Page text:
Buy 3 patterns, get the 4th pattern free! Discount is automically applied at checkout when four patterns are added to your cart.

Vegas Wedding Quilt Tips & Tricks - Part 4

January 28 2018 – Lindsey Neill

Vegas Wedding Quilt Tips & Tricks - Part 4

Vegas Wedding Quilt Tips & Tricks - Part 4

In this last and final Vegas Wedding quilt post, I will be sharing a few tips for assembling the quilt top! I planned to get a full shot of my top finished this weekend, happened so the photo shoot didn't You all will have to pretend that graphic below is the real thing for now I am SO excited with how it turned out though and can't wait to get some photos and share them with you!
The Vegas Wedding Quilt pattern can be found HERE
The hardest part of assembling the top is lining up the angled seams of Blocks Two and Three with Block One. I have a tip I discovered while making my first Vegas Wedding Quilt that made it pretty much fool proof. But, first a tip for sewing Piece J....
When sewing a halved Piece J to a Block One, either finger press Piece J in half and line up the center crease with the center seam of Block One. OR you can just make sure the point on the triangle is lined up with the center seam too! Either method ensures that Piece J is centered on the block.

Alright, and now my tip for getting the angled seams of Blocks Two and Three to line up with the straight seams of Block One....Lay a Block One and Block Three, right sides together (RST) like shown in the photo below. Line up the left raw edges of both blocks. My Block Three is positioned a little lower than Block One in the photo below so you can have a better visual for how these seams will line up.

To make sure that the angled seams of Block Three line up with the straight seams of Block One, you want the point of the diagonal seam to line up with the edge of the seam it is pointing towards/needs to line up with.

An example of how these two seams will line up is below. The most important thing to pay attention to is the direction your angled seem is going. In the example below the diagonal seam, or seam that the bottom arrow is pointing at is going toward the right. So the point of that seam needs to line with the right edge of the straight seam below it or the seam that the top arrow is pointing at.

This tip will also apply to when you pin Blocks One and Block Two together. If you notice in the photo below, the angled seam on the left is going to the right, so the point of that seam will then be lined up with the right edge of the seam in Block One above it. Also, make sure the center seam of Block one is intersecting right through the center point of Block Two. I just simply fold back the center of Block One a little bit and adjust as necessary until that center seam intersects perfectly.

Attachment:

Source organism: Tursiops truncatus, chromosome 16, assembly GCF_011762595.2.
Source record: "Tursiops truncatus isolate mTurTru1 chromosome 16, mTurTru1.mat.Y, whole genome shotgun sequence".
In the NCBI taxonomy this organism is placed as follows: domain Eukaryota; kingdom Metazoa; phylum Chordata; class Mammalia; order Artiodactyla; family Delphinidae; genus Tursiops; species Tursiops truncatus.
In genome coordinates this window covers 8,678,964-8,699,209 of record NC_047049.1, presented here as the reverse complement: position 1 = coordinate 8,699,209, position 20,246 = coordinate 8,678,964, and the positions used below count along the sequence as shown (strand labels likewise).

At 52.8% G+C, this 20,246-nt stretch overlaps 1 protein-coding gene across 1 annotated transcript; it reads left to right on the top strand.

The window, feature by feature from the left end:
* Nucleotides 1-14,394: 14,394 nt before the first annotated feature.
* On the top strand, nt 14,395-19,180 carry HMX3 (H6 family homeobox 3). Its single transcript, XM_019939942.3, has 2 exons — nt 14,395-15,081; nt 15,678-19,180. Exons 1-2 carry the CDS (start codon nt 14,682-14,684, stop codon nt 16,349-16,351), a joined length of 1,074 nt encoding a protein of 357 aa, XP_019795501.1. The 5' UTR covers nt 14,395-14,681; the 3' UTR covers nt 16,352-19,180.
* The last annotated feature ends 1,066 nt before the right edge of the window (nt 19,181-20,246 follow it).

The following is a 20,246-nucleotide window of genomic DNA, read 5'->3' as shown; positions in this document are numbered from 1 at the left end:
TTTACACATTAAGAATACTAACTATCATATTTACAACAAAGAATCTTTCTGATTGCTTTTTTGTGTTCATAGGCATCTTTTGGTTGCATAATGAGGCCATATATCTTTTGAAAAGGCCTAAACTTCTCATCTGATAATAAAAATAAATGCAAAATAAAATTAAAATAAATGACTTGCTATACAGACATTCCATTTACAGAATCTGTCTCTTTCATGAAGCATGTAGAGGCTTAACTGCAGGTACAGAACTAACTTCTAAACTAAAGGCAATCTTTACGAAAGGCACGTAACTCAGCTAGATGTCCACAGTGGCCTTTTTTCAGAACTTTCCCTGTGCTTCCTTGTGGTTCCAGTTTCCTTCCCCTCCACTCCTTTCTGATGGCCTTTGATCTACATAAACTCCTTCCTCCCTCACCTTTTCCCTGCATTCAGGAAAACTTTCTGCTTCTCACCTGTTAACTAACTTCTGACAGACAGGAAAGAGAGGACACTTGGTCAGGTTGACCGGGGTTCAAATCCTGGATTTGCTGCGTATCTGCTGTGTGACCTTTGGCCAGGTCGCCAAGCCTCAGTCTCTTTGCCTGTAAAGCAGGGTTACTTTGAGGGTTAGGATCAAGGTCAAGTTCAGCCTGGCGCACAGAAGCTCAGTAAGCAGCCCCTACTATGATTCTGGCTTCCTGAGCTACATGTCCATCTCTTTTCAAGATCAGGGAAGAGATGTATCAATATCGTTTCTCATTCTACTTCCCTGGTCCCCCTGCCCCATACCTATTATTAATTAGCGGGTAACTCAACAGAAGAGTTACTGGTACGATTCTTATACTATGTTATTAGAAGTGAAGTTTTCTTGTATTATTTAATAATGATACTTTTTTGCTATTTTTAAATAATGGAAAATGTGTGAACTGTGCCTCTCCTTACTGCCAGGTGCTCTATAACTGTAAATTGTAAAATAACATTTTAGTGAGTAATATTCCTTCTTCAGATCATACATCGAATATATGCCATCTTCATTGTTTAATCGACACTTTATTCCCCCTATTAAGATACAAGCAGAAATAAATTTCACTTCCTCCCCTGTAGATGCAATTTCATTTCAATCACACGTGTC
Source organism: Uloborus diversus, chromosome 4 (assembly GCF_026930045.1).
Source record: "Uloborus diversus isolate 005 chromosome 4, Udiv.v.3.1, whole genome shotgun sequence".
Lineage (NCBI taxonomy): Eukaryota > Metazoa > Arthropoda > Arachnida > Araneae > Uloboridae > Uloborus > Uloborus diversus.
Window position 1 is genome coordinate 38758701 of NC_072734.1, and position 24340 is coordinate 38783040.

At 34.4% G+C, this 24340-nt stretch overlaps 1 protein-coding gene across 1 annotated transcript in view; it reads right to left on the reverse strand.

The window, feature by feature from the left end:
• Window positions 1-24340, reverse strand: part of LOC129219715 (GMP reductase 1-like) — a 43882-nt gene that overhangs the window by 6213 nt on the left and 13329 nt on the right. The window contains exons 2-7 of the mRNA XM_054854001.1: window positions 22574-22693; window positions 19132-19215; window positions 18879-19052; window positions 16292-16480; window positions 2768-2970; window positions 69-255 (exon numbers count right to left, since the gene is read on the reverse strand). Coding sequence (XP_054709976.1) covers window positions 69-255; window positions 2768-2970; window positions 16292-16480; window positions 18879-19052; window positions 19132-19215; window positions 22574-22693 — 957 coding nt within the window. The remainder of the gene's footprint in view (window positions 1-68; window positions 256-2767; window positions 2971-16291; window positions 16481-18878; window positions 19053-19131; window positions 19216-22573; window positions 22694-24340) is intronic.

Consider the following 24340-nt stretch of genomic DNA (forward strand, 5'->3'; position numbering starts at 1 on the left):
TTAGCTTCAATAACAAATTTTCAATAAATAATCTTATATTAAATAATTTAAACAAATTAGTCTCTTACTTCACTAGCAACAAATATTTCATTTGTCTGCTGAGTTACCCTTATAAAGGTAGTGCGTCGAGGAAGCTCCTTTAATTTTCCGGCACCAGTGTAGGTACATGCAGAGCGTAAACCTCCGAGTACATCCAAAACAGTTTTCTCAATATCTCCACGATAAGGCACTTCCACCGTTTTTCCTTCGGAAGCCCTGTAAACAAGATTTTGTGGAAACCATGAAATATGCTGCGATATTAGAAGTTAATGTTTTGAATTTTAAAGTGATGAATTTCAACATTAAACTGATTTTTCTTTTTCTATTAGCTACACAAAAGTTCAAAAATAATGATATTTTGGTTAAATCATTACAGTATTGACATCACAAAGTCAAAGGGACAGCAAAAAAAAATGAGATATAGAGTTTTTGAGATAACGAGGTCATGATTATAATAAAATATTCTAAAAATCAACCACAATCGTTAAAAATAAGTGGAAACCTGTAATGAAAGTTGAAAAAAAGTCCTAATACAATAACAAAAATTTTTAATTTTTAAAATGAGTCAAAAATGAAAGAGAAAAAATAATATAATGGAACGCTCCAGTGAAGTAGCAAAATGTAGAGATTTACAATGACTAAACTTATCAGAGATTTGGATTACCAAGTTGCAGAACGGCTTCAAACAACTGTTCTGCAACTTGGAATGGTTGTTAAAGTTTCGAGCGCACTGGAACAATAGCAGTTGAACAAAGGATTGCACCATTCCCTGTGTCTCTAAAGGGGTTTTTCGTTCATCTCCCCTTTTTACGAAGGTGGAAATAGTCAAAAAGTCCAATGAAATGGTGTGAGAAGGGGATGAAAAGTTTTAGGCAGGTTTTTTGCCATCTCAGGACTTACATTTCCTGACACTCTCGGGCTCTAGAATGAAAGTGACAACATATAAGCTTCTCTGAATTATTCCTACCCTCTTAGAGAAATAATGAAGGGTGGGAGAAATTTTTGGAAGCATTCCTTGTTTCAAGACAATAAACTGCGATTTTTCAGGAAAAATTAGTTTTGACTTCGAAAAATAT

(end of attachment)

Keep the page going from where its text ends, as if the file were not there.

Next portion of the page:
I like to pin as many blocks together as I can from each row before I start sewing. It really speeds it up if you chain piece as much as possible.

I also save time by not pressing the seams until each row is pieced. So after I sew the stack of blocks above, I'll lay them out on my floor, pin the units/blocks together from each row again - until the entire row is pieced, and then I will press my seams.

It helps to press the seams from each row in alternate directions so the seams nest together when you sew the rows together. For example, if the seams in Row 1 are pressed to the left then the seams in Row 2 are pressed to the right.

Here are all of my rows finished and ready to be sewn together...

After you've sewn the rows together you will need to square the quilt top by trimming 1/4" away from the outermost points around the perimeter. I do this by simply lining up the 1/4" marking on my ruler with the points on the quilt. Also, in example photo below, you will want to line up one of the horizontal markings with the horizontal edge of the corner. This ensures that your corner will be square or a 90° angle later.

I like to trim right up to the second point, move my ruler up so now I'm measuring 1/4" past the next point while making sure the ruler lines up with the previous point I just trimmed.

I keep moving my ruler along all four edges, measuring from point to point, until the entire quilt is trimmed. Add your borders as instructed in the pattern and your top is finished!

I hope you all found these tips for making the Vegas Wedding quilt helpful! Like always, email me at or comment below with any questions! And use the hashtag #VegasWeddingQuilt when you share your progress on social media! I'd love to see how your quilts turn out!




Leave a comment

All blog comments are checked prior to publishing